Interviewing in general can be a nerve-wracking process, but phone interviews can be especially difficult. While, on one hand, you don’t have to worry about finding the perfect interview outfit, it’s also more challenging to communicate your enthusiasm for the position, without being face to face with the interviewer.
So how do you ace that phone interview? First, start by picking a good time and place to take the call. You want to pick a time and place where you will have minimal outside distractions – don’t pick a public place if you can avoid it. If you have to take the call during work or at school, scout out a quiet corner with little to no traffic ahead of the time.
Second, this is simple but something you still should double-check: make sure your cell phone is charged (unless you are using a land line). The last thing you want to worry about when you’re on a phone interview is whether or not your phone will unexpectedly die in the middle of it.
Third, practice speaking your answers out loud and make sure your voice is clear and easy to understand. If you talk too softly, or too fast, it might be difficult for the interviewer to understand you over the phone.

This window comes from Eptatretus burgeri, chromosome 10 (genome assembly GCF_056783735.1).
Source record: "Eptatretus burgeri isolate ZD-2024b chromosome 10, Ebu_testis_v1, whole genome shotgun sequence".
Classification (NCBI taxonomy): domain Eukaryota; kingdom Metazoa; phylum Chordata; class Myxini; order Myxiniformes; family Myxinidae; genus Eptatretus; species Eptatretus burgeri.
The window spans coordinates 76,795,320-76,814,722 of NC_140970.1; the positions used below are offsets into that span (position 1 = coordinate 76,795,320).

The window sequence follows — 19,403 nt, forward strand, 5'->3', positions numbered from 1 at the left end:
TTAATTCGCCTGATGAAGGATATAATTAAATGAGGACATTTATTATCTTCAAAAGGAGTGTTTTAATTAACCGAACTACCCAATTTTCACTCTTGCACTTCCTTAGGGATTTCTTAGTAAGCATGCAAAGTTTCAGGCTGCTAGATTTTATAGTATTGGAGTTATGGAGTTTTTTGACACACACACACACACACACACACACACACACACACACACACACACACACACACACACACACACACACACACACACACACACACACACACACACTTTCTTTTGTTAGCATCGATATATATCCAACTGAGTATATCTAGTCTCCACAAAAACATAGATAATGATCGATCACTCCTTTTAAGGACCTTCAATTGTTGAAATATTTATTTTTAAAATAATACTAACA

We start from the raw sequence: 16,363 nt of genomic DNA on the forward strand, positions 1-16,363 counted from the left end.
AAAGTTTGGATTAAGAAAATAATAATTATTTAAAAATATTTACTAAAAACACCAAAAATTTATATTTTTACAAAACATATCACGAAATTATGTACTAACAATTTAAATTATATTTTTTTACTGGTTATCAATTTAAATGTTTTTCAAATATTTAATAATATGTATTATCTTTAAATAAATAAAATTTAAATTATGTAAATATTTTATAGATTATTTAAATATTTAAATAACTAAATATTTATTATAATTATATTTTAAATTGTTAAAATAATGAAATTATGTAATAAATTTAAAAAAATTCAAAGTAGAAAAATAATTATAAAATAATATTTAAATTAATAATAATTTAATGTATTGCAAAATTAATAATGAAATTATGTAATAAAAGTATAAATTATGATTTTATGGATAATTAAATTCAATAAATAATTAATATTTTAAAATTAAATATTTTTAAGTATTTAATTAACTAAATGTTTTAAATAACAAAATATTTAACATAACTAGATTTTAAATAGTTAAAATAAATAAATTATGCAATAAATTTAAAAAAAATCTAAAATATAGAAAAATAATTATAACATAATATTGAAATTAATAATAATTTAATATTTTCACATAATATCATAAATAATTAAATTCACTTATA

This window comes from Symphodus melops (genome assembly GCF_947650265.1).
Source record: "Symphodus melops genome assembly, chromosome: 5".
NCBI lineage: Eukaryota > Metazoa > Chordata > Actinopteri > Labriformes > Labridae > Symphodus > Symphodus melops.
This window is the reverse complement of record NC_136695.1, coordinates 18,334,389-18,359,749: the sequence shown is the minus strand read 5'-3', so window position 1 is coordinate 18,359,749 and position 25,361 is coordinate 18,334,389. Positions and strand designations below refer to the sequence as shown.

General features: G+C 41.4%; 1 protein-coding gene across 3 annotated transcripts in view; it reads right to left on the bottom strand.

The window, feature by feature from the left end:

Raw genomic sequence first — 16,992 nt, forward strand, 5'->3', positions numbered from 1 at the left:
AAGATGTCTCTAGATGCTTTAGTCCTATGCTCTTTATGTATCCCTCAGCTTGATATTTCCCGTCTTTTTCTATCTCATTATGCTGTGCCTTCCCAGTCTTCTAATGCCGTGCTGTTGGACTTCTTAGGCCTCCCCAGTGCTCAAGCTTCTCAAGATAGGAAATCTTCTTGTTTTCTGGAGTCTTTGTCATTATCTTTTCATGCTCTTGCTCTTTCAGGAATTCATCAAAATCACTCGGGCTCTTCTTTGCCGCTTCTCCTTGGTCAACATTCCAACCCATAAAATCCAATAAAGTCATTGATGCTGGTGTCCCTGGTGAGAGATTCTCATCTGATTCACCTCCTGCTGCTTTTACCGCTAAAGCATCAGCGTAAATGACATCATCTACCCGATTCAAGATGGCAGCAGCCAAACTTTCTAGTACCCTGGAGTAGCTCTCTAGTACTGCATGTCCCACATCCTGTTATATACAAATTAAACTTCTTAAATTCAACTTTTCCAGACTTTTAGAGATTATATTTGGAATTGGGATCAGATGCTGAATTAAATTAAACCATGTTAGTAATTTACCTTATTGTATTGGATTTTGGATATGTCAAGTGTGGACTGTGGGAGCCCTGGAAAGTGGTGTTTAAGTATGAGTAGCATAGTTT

Fourth, prepare just as you would for a face-to-face interview. Search the Internet for routine interview questions and practice answering them in a concise, thoughtful way. Be familiar with your resume and qualifications, so that you are able to speak about them at length, if asked.
It’s also a good idea to keep your resume and a bulleted list of key points in front of you. The one big advantage of a phone interview is that the interviewer cannot see you – so you are free to “cheat” and have your materials in front of you, in case you need to reference them. The “key points” cheat sheet should ideally include your main selling points as well as relevant information about the company, position, and interviewer.
For a phone interview, you should also prepare a few good questions to ask the interviewer. These questions should not include anything that could be found on their website, but instead should show that you have solid working knowledge of their organization and the position you’ve applied for.
Lastly, be sure to thank the interview both at the end of the interview, as well as afterwards in an email. The thank-you email should be short and sweet – let them know that you appreciated their time, are highly interested in the position, feel that you’re qualified, and look forward to hearing from them.
Want more advice on how to ace your next phone interview? Read this article on Ms. Career Girl.